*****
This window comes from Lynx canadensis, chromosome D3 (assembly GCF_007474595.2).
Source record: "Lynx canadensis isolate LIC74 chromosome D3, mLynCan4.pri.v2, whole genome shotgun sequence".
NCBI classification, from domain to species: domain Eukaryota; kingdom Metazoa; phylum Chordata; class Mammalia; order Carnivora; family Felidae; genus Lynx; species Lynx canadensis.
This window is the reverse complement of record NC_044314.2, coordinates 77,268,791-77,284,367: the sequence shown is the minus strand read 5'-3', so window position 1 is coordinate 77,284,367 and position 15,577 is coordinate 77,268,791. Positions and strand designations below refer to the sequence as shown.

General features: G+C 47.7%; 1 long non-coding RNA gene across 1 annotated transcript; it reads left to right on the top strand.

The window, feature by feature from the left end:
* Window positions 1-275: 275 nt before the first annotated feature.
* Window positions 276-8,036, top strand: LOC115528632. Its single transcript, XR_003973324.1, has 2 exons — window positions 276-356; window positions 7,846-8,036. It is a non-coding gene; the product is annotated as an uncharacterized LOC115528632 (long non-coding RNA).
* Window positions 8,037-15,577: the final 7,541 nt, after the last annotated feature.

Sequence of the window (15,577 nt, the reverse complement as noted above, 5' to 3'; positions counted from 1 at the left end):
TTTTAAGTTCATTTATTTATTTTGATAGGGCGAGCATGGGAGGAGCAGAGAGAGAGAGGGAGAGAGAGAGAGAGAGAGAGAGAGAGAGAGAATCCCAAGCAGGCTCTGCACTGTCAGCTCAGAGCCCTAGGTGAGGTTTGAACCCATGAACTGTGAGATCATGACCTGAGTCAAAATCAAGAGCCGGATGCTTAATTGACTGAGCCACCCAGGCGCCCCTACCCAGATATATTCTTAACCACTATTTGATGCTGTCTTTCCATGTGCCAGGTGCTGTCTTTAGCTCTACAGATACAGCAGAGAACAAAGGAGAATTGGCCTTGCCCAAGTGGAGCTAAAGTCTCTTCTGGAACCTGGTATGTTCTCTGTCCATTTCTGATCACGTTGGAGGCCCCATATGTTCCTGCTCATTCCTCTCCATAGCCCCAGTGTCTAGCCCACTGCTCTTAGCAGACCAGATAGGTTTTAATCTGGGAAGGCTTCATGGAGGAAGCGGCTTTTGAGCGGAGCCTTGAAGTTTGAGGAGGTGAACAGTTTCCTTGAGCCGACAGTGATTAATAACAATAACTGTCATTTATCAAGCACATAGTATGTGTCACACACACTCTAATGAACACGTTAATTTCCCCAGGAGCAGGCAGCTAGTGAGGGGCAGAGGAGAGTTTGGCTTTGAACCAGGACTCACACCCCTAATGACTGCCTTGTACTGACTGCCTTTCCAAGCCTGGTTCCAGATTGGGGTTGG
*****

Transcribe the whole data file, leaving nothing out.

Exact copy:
This window comes from Lynx canadensis, chromosome D3 (assembly GCF_007474595.2).
Source record: "Lynx canadensis isolate LIC74 chromosome D3, mLynCan4.pri.v2, whole genome shotgun sequence".
NCBI classification, from domain to species: domain Eukaryota; kingdom Metazoa; phylum Chordata; class Mammalia; order Carnivora; family Felidae; genus Lynx; species Lynx canadensis.
This window is the reverse complement of record NC_044314.2, coordinates 77,268,791-77,284,367: the sequence shown is the minus strand read 5'-3', so window position 1 is coordinate 77,284,367 and position 15,577 is coordinate 77,268,791. Positions and strand designations below refer to the sequence as shown.

General features: G+C 47.7%; 1 long non-coding RNA gene across 1 annotated transcript; it reads left to right on the top strand.

The window, feature by feature from the left end:
* Window positions 1-275: 275 nt before the first annotated feature.
* Window positions 276-8,036, top strand: LOC115528632. Its single transcript, XR_003973324.1, has 2 exons — window positions 276-356; window positions 7,846-8,036. It is a non-coding gene; the product is annotated as an uncharacterized LOC115528632 (long non-coding RNA).
* Window positions 8,037-15,577: the final 7,541 nt, after the last annotated feature.

Sequence of the window (15,577 nt, the reverse complement as noted above, 5' to 3'; positions counted from 1 at the left end):
TTTTAAGTTCATTTATTTATTTTGATAGGGCGAGCATGGGAGGAGCAGAGAGAGAGAGGGAGAGAGAGAGAGAGAGAGAGAGAGAGAGAGAATCCCAAGCAGGCTCTGCACTGTCAGCTCAGAGCCCTAGGTGAGGTTTGAACCCATGAACTGTGAGATCATGACCTGAGTCAAAATCAAGAGCCGGATGCTTAATTGACTGAGCCACCCAGGCGCCCCTACCCAGATATATTCTTAACCACTATTTGATGCTGTCTTTCCATGTGCCAGGTGCTGTCTTTAGCTCTACAGATACAGCAGAGAACAAAGGAGAATTGGCCTTGCCCAAGTGGAGCTAAAGTCTCTTCTGGAACCTGGTATGTTCTCTGTCCATTTCTGATCACGTTGGAGGCCCCATATGTTCCTGCTCATTCCTCTCCATAGCCCCAGTGTCTAGCCCACTGCTCTTAGCAGACCAGATAGGTTTTAATCTGGGAAGGCTTCATGGAGGAAGCGGCTTTTGAGCGGAGCCTTGAAGTTTGAGGAGGTGAACAGTTTCCTTGAGCCGACAGTGATTAATAACAATAACTGTCATTTATCAAGCACATAGTATGTGTCACACACACTCTAATGAACACGTTAATTTCCCCAGGAGCAGGCAGCTAGTGAGGGGCAGAGGAGAGTTTGGCTTTGAACCAGGACTCACACCCCTAATGACTGCCTTGTACTGACTGCCTTTCCAAGCCTGGTTCCAGATTGGGGTTGG